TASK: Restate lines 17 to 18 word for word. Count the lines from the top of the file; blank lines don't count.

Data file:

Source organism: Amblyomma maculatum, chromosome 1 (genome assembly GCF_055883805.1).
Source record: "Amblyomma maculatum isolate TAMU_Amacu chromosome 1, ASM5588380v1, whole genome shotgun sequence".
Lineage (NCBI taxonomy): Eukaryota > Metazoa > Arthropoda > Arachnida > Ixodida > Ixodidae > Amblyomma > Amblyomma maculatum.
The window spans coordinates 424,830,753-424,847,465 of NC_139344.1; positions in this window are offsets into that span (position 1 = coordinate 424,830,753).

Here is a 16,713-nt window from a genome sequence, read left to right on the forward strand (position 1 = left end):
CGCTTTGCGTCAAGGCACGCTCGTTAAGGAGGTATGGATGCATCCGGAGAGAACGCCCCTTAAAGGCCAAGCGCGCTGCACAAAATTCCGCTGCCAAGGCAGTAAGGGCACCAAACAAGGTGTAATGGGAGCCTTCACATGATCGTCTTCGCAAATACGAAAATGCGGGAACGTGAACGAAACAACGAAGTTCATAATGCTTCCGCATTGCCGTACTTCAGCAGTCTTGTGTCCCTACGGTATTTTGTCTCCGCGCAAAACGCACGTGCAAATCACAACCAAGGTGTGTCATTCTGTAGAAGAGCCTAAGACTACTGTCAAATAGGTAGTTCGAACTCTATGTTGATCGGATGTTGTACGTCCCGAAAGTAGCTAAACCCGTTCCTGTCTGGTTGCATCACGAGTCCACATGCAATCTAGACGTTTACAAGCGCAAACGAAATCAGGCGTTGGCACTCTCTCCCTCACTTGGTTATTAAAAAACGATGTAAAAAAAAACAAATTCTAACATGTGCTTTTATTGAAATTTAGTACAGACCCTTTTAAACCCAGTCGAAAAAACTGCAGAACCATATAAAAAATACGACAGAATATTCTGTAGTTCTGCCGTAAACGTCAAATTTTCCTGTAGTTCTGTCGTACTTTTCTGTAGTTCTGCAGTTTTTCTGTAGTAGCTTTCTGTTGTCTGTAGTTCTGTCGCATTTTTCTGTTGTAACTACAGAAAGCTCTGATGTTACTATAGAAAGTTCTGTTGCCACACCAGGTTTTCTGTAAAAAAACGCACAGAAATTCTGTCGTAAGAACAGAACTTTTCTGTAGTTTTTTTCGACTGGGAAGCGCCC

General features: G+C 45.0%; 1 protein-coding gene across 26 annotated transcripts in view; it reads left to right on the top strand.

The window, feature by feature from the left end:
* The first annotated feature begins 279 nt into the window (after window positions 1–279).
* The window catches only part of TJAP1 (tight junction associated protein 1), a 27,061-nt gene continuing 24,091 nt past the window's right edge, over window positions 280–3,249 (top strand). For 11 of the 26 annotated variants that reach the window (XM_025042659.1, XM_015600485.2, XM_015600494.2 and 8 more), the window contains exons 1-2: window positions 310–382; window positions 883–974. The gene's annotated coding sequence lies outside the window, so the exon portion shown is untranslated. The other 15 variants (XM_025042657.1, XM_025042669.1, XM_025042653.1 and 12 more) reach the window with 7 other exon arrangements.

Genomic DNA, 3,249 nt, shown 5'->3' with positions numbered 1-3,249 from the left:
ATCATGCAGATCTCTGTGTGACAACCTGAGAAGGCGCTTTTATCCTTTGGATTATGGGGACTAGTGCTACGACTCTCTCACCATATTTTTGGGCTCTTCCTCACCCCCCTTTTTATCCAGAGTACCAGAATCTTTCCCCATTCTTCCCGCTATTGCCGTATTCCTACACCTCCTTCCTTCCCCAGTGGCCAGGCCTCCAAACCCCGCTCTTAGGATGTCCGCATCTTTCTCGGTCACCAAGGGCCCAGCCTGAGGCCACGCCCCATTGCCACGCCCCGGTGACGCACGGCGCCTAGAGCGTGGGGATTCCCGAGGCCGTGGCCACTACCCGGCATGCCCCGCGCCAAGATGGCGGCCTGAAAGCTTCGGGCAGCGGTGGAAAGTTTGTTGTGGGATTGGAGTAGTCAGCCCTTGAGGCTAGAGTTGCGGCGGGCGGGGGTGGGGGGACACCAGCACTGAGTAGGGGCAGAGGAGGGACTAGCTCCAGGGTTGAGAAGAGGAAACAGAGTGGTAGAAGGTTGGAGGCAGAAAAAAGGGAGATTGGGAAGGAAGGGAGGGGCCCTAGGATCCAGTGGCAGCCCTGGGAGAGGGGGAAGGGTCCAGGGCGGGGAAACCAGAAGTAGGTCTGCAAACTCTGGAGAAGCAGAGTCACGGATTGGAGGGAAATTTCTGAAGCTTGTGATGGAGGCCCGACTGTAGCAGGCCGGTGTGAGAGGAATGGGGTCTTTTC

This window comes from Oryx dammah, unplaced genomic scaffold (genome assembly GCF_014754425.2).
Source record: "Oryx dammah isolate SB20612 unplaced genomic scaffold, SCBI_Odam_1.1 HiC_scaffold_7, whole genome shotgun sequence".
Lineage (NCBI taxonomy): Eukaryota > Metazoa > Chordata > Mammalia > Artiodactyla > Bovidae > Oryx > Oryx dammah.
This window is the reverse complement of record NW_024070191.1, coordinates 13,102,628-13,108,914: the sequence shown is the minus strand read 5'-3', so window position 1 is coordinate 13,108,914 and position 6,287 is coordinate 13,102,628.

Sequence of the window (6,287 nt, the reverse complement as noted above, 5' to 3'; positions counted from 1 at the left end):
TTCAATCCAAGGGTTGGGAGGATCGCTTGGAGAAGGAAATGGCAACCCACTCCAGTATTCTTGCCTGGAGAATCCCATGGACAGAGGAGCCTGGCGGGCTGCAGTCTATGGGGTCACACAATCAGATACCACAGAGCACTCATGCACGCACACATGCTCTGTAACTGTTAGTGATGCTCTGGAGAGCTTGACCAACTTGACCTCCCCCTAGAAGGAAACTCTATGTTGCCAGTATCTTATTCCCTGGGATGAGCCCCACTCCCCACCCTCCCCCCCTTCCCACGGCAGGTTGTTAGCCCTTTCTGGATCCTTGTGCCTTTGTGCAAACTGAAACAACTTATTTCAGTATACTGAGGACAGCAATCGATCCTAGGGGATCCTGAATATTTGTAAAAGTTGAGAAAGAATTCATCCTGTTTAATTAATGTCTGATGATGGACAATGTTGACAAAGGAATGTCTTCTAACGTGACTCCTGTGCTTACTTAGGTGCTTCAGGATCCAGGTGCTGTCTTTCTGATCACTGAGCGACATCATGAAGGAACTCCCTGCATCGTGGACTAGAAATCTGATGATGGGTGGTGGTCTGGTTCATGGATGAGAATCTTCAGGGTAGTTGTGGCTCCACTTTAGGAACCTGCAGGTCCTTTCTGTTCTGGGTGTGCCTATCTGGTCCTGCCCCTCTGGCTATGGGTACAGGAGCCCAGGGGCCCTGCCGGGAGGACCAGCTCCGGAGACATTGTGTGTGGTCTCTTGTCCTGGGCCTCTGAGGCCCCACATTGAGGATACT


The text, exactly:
Sequence of the window (6,287 nt, the reverse complement as noted above, 5' to 3'; positions counted from 1 at the left end):
TTCAATCCAAGGGTTGGGAGGATCGCTTGGAGAAGGAAATGGCAACCCACTCCAGTATTCTTGCCTGGAGAATCCCATGGACAGAGGAGCCTGGCGGGCTGCAGTCTATGGGGTCACACAATCAGATACCACAGAGCACTCATGCACGCACACATGCTCTGTAACTGTTAGTGATGCTCTGGAGAGCTTGACCAACTTGACCTCCCCCTAGAAGGAAACTCTATGTTGCCAGTATCTTATTCCCTGGGATGAGCCCCACTCCCCACCCTCCCCCCCTTCCCACGGCAGGTTGTTAGCCCTTTCTGGATCCTTGTGCCTTTGTGCAAACTGAAACAACTTATTTCAGTATACTGAGGACAGCAATCGATCCTAGGGGATCCTGAATATTTGTAAAAGTTGAGAAAGAATTCATCCTGTTTAATTAATGTCTGATGATGGACAATGTTGACAAAGGAATGTCTTCTAACGTGACTCCTGTGCTTACTTAGGTGCTTCAGGATCCAGGTGCTGTCTTTCTGATCACTGAGCGACATCATGAAGGAACTCCCTGCATCGTGGACTAGAAATCTGATGATGGGTGGTGGTCTGGTTCATGGATGAGAATCTTCAGGGTAGTTGTGGCTCCACTTTAGGAACCTGCAGGTCCTTTCTGTTCTGGGTGTGCCTATCTGGTCCTGCCCCTCTGGCTATGGGTACAGGAGCCCAGGGGCCCTGCCGGGAGGACCAGCTCCGGAGACATTGTGTGTGGTCTCTTGTCCTGGGCCTCTGAGGCCCCACATTGAGGATACT